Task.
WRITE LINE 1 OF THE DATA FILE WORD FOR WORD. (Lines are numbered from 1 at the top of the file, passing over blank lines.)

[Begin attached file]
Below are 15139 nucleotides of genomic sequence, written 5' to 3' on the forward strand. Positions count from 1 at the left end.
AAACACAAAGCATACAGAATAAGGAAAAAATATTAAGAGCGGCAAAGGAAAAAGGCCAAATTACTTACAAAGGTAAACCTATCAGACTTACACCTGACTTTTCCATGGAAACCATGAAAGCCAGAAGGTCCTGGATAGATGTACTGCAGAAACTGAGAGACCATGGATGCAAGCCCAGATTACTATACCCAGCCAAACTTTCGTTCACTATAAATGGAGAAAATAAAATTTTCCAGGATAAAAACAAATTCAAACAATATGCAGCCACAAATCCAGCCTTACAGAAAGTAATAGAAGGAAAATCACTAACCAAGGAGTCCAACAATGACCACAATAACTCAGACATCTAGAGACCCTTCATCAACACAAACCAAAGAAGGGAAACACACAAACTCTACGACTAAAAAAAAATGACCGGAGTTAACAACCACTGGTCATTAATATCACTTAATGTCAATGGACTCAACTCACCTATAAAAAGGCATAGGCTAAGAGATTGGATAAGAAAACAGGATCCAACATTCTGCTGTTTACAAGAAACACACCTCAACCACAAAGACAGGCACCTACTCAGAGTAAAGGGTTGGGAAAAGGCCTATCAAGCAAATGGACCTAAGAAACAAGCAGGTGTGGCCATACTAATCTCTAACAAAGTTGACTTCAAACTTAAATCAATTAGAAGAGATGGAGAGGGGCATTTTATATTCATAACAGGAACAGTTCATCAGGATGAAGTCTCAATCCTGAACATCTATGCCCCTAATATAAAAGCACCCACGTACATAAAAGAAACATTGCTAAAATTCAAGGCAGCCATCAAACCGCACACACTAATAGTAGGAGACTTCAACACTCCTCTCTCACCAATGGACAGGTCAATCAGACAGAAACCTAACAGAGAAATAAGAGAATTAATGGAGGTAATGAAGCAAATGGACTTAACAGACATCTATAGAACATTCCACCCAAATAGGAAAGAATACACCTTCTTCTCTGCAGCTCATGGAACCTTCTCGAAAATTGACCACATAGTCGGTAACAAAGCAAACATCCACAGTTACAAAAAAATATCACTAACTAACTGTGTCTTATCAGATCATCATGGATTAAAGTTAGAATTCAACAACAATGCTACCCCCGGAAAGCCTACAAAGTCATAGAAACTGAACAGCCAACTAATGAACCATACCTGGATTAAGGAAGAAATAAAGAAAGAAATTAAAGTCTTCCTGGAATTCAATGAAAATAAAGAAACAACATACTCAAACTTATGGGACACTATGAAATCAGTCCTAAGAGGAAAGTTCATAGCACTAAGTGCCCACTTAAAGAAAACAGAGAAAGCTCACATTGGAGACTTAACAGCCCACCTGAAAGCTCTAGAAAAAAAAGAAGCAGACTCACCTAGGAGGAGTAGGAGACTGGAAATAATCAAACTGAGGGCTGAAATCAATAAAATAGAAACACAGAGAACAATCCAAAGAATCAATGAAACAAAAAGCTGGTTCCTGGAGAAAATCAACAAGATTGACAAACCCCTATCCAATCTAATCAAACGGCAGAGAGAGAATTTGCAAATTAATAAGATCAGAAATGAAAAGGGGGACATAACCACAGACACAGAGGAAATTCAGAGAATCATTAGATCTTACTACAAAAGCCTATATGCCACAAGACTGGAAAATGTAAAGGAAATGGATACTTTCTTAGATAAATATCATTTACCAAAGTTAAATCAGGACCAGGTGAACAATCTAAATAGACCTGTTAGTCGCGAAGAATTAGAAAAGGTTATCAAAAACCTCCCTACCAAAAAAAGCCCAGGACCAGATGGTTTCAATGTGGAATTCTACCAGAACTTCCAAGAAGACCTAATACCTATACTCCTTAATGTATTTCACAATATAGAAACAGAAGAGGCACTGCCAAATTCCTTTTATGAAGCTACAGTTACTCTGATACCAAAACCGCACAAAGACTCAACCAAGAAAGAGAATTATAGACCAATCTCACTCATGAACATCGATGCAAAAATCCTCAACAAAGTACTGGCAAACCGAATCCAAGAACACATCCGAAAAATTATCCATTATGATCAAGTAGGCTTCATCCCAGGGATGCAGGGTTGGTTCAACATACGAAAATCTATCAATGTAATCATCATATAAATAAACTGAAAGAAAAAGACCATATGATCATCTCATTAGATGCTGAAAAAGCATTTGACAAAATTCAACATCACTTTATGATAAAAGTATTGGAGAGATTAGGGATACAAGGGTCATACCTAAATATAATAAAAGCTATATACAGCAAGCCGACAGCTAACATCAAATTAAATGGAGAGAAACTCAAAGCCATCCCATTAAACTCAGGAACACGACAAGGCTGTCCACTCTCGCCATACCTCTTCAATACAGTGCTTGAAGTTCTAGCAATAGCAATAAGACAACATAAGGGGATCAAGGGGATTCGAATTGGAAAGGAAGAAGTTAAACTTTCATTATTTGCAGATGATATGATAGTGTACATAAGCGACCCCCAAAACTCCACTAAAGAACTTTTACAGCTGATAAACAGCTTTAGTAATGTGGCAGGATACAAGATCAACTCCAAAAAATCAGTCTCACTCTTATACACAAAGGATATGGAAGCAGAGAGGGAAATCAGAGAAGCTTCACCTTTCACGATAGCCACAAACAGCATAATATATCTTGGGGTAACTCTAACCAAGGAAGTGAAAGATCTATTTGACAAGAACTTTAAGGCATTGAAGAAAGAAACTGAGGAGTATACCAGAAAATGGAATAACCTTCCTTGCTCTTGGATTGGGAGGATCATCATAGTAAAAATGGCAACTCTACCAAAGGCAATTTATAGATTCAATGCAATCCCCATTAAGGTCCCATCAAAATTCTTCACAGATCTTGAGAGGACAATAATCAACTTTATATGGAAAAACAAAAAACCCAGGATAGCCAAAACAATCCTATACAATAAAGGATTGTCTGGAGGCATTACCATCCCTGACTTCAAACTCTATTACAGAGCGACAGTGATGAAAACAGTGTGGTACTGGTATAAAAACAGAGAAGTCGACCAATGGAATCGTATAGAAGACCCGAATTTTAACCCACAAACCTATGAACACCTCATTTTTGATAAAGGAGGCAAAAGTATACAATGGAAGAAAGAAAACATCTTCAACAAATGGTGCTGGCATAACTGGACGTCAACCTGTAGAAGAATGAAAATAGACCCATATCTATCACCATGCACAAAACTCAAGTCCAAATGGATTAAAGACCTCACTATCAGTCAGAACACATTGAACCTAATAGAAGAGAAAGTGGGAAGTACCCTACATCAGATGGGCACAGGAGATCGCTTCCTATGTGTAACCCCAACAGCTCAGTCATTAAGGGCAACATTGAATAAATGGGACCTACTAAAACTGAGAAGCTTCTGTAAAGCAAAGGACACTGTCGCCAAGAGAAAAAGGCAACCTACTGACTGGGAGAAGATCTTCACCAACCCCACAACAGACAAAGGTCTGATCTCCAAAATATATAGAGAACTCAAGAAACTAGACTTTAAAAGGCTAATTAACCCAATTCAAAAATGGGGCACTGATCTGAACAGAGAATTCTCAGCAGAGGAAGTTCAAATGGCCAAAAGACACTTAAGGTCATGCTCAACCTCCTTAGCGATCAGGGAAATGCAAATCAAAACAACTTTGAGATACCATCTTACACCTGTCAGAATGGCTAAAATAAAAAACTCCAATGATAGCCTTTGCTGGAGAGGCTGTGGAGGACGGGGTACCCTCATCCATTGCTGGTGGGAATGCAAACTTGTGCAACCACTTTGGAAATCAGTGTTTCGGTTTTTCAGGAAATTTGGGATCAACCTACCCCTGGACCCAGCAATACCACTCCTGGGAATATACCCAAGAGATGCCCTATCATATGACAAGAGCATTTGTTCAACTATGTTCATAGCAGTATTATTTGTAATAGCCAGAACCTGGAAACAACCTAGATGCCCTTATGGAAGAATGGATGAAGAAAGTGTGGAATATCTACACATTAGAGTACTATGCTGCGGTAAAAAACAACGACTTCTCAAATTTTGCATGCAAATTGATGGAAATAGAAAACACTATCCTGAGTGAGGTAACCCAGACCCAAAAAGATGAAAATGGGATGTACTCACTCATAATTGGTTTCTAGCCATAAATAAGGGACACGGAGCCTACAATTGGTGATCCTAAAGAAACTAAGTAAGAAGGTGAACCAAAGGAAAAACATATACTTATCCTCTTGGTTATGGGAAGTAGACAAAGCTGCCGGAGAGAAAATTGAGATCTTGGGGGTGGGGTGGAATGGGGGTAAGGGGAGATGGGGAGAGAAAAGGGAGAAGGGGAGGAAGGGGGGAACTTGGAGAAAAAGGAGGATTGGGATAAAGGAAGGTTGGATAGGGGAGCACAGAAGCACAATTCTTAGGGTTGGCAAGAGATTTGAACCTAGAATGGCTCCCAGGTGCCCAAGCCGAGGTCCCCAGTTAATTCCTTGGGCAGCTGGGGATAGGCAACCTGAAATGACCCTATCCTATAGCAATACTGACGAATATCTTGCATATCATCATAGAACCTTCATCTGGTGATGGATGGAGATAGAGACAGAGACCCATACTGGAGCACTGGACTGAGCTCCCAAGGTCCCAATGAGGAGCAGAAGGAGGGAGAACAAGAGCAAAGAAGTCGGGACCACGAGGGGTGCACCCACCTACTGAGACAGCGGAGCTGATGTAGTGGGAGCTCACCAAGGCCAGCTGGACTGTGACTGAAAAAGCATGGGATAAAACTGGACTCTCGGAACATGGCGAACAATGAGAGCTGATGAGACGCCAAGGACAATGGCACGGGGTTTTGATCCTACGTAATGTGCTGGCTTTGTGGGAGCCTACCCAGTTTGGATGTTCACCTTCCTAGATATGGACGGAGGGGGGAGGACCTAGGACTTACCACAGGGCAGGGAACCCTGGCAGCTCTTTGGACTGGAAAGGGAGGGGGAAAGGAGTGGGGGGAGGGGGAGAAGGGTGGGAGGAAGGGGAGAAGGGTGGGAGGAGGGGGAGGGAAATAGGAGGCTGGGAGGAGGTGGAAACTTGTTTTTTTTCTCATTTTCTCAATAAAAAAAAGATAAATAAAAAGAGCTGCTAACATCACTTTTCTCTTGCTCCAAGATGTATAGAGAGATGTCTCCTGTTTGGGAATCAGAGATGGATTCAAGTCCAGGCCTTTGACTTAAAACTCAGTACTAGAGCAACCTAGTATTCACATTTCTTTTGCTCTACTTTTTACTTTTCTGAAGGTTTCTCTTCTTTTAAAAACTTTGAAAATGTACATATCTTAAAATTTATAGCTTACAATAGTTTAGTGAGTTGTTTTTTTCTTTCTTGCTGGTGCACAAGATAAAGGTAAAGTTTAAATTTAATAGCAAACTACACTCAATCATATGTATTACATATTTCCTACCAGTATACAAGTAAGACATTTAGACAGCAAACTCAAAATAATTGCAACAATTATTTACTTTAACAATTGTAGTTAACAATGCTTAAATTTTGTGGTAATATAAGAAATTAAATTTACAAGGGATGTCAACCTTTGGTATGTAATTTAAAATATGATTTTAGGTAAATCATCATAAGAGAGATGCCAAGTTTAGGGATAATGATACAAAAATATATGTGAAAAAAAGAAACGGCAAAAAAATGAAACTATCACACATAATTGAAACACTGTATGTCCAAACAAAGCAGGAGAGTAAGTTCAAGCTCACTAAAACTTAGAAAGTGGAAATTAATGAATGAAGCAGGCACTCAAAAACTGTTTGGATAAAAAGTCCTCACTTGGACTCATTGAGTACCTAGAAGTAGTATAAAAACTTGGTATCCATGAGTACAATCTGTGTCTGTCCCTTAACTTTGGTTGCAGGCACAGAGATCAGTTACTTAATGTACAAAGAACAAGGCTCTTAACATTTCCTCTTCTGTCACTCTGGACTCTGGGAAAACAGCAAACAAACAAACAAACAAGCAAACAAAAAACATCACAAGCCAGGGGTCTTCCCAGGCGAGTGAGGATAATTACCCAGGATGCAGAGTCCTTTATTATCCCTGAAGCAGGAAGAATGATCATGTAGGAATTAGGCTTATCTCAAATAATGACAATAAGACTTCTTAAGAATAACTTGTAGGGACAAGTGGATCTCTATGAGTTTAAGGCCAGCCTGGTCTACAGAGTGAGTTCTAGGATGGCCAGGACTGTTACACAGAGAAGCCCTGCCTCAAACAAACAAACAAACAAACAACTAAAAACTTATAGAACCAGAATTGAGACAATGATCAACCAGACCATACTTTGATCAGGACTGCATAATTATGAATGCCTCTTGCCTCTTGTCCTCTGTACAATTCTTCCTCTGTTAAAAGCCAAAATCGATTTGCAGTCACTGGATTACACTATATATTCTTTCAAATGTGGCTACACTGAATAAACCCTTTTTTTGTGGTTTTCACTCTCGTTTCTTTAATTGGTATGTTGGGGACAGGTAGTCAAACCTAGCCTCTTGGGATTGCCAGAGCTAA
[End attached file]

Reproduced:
Below are 15139 nucleotides of genomic sequence, written 5' to 3' on the forward strand. Positions count from 1 at the left end.